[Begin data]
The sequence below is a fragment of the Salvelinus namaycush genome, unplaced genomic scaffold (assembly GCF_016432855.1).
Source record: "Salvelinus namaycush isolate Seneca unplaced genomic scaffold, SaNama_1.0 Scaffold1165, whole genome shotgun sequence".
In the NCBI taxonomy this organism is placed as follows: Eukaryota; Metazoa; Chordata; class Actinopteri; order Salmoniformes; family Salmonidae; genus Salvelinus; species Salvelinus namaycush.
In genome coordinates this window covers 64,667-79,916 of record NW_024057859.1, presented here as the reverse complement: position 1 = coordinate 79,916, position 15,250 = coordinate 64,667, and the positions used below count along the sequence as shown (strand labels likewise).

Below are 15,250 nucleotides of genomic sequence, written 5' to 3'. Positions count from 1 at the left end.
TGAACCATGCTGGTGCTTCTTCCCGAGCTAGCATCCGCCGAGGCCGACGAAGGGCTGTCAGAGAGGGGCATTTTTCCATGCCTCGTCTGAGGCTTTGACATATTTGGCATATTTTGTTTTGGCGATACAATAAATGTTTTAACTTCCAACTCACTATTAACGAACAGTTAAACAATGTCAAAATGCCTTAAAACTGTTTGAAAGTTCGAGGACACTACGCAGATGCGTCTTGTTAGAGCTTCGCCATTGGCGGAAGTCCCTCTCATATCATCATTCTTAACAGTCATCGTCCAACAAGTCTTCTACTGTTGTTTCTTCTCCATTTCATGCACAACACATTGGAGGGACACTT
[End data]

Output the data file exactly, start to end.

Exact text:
The sequence below is a fragment of the Salvelinus namaycush genome, unplaced genomic scaffold (assembly GCF_016432855.1).
Source record: "Salvelinus namaycush isolate Seneca unplaced genomic scaffold, SaNama_1.0 Scaffold1165, whole genome shotgun sequence".
In the NCBI taxonomy this organism is placed as follows: Eukaryota; Metazoa; Chordata; class Actinopteri; order Salmoniformes; family Salmonidae; genus Salvelinus; species Salvelinus namaycush.
In genome coordinates this window covers 64,667-79,916 of record NW_024057859.1, presented here as the reverse complement: position 1 = coordinate 79,916, position 15,250 = coordinate 64,667, and the positions used below count along the sequence as shown (strand labels likewise).

Below are 15,250 nucleotides of genomic sequence, written 5' to 3'. Positions count from 1 at the left end.
TGAACCATGCTGGTGCTTCTTCCCGAGCTAGCATCCGCCGAGGCCGACGAAGGGCTGTCAGAGAGGGGCATTTTTCCATGCCTCGTCTGAGGCTTTGACATATTTGGCATATTTTGTTTTGGCGATACAATAAATGTTTTAACTTCCAACTCACTATTAACGAACAGTTAAACAATGTCAAAATGCCTTAAAACTGTTTGAAAGTTCGAGGACACTACGCAGATGCGTCTTGTTAGAGCTTCGCCATTGGCGGAAGTCCCTCTCATATCATCATTCTTAACAGTCATCGTCCAACAAGTCTTCTACTGTTGTTTCTTCTCCATTTCATGCACAACACATTGGAGGGACACTT